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Despite the harsh climate, characterised by low temperatures and strong winds, the varied landscapes on Marion Island host ecologically diverse flora and fauna.

Prior to the establishment of a weather station on the island, early studies focused on studying the diversity of plants and animals. These studies revealed several distinct varieties of plants and animals with surprisingly high species diversity. This comparatively high diversity is somewhat surprising given the fact that the extreme conditions typically result in depauperate ecosystems, due to the limitations imposed by the harsh conditions on life. Even before its annexation by South Africa in 1948, a seminal year in the history of the republic, Marion had been the subject of extensive studies. These studies suggest, for instance, that the unique evolutionary history of the island results in higher-than-expected levels of indigenous plants. 

Scientific surveys of the so-called charismatic macrofauna suggest equally high levels of diversity. The approximately 2 million seabirds, including 4 species of albatrosses, several species of penguins, albatrosses, and prions is remarkably high for a 298 square kilometre sub-Antarctic Island. However, due largely to the uncontrolled increase in the population of non-native mice, several of these species are critically endangered. As a result, various large-scale efforts aimed at eradication have been established on the island. 

Climate change is an additional burden on Marion Island biology. For example, several recent studies have shown that climate change is likely to lead to higher mice densities, due to the favourable warmer and drier climate. Together, studies on plants and animals, principally led by South African scientists, have considerably advanced our understanding of the ecology and evolution of biology on Marion Island. However, surprisingly less is known regarding microbes including bacteria, archaea, fungi, and viruses on Marion Island or potential feedback on climate change in sub-Antarctic Island soils.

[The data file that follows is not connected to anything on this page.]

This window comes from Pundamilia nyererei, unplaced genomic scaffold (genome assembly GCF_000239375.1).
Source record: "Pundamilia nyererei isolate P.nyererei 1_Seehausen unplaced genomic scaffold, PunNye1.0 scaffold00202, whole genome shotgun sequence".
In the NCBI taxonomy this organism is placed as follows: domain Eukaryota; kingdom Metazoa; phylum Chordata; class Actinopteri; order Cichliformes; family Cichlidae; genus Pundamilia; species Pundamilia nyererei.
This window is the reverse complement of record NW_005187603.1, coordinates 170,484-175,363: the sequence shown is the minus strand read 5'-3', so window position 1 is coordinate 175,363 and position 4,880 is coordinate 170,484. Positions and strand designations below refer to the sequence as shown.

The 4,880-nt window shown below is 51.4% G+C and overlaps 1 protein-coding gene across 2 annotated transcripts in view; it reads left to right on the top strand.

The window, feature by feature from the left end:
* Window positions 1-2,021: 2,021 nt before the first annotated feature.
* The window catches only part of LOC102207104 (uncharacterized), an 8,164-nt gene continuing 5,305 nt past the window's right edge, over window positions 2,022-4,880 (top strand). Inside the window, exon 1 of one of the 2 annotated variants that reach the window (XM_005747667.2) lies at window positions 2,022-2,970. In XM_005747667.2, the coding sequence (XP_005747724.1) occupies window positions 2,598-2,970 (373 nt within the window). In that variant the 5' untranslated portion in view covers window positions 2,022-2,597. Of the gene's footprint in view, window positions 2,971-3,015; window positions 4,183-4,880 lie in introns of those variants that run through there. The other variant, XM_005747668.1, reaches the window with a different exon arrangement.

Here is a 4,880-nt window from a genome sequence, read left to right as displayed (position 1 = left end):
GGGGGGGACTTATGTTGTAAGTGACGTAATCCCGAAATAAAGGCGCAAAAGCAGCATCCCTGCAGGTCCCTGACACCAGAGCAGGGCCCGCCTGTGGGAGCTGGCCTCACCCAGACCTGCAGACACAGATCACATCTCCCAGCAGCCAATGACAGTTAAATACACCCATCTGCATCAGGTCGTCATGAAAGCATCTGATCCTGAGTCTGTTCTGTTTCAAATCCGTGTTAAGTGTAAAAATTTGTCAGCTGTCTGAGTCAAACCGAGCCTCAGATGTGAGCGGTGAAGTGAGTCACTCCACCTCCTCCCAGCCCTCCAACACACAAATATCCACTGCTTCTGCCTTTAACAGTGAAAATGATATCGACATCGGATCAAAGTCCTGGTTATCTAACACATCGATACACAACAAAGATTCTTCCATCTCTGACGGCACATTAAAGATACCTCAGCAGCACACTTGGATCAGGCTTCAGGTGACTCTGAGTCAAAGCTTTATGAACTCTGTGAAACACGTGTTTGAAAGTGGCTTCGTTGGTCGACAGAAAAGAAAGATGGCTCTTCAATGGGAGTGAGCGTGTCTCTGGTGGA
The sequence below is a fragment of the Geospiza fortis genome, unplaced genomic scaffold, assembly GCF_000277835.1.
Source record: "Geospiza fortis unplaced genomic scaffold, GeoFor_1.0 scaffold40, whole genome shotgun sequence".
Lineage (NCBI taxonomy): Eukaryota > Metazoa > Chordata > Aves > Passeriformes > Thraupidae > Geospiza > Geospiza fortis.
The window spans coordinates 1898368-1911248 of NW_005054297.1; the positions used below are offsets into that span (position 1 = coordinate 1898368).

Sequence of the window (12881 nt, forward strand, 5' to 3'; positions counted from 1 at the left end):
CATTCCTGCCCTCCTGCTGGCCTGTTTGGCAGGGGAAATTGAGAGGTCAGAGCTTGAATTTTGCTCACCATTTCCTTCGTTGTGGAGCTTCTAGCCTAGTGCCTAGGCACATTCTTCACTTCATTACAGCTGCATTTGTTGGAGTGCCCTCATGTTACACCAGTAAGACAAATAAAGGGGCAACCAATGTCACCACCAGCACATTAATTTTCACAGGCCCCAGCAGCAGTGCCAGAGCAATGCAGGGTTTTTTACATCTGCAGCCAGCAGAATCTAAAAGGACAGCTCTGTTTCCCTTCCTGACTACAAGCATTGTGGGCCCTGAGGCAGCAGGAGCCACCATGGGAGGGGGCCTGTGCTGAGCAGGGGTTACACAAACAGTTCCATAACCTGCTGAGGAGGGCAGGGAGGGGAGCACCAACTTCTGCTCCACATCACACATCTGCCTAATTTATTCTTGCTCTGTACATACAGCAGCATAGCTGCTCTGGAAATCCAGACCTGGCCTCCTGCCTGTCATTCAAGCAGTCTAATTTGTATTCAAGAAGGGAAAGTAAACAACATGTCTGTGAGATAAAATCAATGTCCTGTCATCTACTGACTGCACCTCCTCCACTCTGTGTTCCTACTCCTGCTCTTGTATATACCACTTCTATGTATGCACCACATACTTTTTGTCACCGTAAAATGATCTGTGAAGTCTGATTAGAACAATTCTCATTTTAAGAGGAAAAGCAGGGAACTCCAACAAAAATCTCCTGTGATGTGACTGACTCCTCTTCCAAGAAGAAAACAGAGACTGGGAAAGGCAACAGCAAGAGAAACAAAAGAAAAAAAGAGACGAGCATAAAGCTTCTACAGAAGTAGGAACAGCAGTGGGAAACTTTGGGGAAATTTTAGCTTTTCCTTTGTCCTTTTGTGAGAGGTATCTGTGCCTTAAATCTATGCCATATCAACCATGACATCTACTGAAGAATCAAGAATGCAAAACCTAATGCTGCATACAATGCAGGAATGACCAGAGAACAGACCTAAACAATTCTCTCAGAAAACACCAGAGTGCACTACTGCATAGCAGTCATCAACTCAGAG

Soil microbes provide important ecosystem services and support plants and animals on the island. These microbes, which constitute important biological communities, recycle nutrients such as carbon by breaking down organic matter. Several bacterial species directly contribute to plant nutrient acquisition on Marion Island, through nitrogen recycling. Consistent with studies on plants and animals, the soils on Marion have been shown to harbour a relatively high microbial diversity. These microbes form the basis of food webs in sub-Antarctic environments, but surprisingly little is known regarding their precise roles in Marion Island soils. 

Previous studies on soil microorganisms have shown their capacity to adapt to extreme environments. Physicochemical variables including extreme fluctuations in temperature and pH, high salinity and other conditions impose severe limitations on microbial functional processes. The capacity to adapt to environmental conditions may provide a useful proxy for evaluating the effects of climate change on Marion soil biodiversity. In addition, there is some evidence that understanding extreme environments, such as those found in Marion Island soils, may reveal novel antibiotics and other bioactive compounds.